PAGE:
RE-DUAL PCI: Benefit of Dabigatran Dual Therapy in Subgroup Analysis

The benefit of dabigatran dual therapy vs. warfarin triple therapy in patients with atrial fibrillation (AFib) undergoing percutaneous coronary intervention (PCI) was consistent across subgroups, according to an analysis from the RE-DUAL PCI trial presented Nov. 14 at AHA 2017 in Anaheim, CA.

Jonas Oldgren, MD, PhD, et al., looked at RE-DUAL PCI trial patients with acute coronary syndrome (ACS) and non-ACS at index event, those receiving drug-eluting stents (DES) vs. bare metal stents and patients treated with ticagrelor or clopidogrel. The dabigatran dual therapy regimen used dabigatran and a P2Y12 platelet antagonist, while warfarin triple therapy combined warfarin, aspirin and a P2Y12 platelet antagonist.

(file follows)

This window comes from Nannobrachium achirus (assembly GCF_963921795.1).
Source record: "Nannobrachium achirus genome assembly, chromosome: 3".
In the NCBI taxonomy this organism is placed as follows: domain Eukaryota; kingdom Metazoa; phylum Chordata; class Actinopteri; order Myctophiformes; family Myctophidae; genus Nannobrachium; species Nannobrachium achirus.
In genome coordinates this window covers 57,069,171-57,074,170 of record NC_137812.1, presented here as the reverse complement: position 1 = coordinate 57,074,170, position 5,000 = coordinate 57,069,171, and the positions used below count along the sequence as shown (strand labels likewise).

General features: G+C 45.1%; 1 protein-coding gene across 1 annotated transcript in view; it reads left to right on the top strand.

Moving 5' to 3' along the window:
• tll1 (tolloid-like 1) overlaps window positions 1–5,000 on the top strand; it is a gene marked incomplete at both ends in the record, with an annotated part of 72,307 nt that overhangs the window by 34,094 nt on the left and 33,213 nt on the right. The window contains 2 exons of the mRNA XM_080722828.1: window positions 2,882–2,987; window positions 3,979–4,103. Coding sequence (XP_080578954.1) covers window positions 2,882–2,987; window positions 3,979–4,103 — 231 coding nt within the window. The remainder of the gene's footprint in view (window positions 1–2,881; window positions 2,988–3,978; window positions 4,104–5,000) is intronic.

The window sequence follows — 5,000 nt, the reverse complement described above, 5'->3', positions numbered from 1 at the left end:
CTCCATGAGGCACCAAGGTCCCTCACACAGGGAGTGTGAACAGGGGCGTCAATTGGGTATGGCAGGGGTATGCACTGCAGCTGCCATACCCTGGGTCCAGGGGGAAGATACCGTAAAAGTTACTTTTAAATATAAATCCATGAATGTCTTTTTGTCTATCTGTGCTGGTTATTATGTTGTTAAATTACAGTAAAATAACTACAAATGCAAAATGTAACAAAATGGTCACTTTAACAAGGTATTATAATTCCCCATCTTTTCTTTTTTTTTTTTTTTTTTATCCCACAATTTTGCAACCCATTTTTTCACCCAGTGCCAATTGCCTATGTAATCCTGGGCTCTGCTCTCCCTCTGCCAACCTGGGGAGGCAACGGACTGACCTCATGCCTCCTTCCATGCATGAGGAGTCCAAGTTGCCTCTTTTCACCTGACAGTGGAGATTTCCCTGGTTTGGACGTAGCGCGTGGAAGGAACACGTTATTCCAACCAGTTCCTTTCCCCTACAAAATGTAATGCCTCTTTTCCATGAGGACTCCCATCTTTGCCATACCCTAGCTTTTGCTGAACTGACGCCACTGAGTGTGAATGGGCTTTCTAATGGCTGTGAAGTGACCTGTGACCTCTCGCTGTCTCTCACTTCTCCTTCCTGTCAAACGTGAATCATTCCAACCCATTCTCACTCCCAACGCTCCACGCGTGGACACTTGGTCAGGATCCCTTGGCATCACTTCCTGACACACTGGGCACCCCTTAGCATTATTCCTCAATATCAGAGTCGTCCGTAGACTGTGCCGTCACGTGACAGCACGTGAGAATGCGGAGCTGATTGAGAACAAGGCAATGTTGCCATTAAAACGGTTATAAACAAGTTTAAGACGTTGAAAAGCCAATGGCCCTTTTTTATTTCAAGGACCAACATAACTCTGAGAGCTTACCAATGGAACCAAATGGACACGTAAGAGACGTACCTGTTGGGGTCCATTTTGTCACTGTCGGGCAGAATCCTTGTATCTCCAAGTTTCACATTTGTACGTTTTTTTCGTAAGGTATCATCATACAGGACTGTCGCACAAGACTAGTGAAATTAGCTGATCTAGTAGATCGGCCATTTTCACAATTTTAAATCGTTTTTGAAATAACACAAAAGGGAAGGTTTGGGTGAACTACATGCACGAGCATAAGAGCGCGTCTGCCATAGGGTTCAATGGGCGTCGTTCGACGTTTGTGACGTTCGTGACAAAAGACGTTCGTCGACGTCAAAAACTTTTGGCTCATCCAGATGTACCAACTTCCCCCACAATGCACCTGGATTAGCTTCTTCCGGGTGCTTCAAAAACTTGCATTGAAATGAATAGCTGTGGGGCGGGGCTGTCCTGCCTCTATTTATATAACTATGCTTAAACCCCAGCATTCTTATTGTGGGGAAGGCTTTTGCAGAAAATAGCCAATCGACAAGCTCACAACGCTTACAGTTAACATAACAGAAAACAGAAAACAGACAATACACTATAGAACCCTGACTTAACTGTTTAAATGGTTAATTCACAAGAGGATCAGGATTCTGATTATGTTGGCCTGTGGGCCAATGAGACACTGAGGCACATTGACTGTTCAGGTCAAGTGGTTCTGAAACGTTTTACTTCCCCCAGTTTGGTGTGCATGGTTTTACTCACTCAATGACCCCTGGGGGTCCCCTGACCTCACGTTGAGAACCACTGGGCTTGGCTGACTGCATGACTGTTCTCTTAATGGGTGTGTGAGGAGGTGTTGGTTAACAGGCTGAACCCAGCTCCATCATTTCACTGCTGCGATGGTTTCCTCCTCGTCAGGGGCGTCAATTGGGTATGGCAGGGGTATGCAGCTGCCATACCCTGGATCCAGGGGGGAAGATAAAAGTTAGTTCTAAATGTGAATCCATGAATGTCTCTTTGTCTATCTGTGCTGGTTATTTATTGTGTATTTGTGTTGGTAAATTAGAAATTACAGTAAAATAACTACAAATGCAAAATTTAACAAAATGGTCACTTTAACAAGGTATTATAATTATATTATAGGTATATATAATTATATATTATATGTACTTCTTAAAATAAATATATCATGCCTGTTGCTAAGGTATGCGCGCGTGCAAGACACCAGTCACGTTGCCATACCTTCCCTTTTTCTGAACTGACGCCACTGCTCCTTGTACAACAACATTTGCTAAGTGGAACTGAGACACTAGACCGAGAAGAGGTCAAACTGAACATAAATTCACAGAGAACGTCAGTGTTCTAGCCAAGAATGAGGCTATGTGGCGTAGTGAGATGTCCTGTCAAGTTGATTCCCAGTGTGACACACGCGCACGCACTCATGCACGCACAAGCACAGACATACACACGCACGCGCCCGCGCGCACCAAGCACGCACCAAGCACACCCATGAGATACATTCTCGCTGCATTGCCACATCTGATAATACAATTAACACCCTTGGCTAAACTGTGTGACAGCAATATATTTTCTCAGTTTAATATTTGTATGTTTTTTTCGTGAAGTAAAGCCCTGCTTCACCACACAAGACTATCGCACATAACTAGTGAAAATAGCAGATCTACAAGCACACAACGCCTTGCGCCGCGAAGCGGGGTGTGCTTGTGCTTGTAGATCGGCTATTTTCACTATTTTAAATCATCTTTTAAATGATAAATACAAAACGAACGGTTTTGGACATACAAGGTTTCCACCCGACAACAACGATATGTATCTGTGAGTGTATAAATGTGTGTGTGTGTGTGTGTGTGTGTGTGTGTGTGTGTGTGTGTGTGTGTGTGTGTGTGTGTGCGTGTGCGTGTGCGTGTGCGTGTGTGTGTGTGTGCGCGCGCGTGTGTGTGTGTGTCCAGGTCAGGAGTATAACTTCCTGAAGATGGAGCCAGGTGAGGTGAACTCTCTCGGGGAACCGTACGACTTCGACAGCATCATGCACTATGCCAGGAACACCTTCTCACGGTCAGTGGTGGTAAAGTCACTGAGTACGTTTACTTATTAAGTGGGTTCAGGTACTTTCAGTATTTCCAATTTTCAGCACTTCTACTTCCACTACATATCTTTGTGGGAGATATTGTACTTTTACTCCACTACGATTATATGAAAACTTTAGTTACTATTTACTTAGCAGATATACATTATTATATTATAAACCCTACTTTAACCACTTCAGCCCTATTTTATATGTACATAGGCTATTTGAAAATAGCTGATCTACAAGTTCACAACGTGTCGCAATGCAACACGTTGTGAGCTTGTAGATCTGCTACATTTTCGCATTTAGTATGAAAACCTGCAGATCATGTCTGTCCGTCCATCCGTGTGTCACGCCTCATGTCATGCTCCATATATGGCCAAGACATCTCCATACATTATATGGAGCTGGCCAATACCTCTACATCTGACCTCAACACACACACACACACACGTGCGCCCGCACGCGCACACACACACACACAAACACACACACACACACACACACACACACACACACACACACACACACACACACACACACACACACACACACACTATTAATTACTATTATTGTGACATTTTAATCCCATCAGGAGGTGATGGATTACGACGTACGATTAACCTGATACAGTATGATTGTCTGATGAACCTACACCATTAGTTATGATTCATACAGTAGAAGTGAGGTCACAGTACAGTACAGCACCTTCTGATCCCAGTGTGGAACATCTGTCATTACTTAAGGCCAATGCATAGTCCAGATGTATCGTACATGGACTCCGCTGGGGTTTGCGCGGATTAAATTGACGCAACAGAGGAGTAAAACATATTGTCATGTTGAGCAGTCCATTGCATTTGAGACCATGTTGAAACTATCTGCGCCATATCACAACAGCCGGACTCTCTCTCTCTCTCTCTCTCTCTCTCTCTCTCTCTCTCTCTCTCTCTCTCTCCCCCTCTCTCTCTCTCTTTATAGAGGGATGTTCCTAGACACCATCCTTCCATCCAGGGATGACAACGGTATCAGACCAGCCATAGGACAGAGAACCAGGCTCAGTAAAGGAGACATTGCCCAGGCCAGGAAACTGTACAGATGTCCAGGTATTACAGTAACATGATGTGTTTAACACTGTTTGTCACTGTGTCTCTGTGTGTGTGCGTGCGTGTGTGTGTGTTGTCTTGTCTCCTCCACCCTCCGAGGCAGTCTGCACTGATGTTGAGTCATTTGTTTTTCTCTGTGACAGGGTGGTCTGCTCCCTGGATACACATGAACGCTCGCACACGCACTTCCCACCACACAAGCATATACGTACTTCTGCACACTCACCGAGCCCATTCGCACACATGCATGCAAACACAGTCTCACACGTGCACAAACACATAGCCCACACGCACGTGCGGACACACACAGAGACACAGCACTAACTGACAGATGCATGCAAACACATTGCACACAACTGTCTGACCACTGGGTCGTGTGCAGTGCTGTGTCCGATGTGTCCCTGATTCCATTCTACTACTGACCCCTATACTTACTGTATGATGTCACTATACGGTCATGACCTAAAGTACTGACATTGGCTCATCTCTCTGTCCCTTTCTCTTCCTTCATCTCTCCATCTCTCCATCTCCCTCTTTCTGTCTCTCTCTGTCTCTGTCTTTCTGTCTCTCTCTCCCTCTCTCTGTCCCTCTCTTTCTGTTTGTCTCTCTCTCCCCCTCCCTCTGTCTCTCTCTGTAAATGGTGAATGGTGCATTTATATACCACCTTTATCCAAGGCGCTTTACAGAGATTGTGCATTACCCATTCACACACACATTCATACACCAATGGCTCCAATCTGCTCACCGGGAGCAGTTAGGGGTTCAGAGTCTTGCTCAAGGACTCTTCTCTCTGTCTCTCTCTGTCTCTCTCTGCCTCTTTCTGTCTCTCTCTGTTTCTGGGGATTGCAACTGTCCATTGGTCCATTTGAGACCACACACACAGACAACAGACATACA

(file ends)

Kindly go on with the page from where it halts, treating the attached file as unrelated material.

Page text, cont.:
Results showed that the index indication for PCI was an ACS in 50 percent of the patients. DES alone were used in 83 percent of the patients, and were similar in patients with ACS and non-ACS. In addition, the majority of patients received clopidogrel; 12 percent of the patients received ticagrelor either as part of dabigatran dual therapy or warfarin triple therapy. Patients who received ticagrelor more often had ACS as the index event, were oral anticoagulation naïve, and had DAPT clinical complexity factors; and ticagrelor was associated with higher risk of bleeding than clopidogrel.

Further, the researchers explain that there "were no significant interactions in any of the presented outcomes for any of the presented subgroups," and that the benefit of dabigatran dual therapy vs. warfarin triple therapy in patients with AFib who underwent PCI was consistent with the main trial results.

Keywords: AHA17, AHA Annual Scientific Sessions, Fibrinolytic Agents, Atrial Fibrillation, Percutaneous Coronary Intervention, Cardiovascular Diseases

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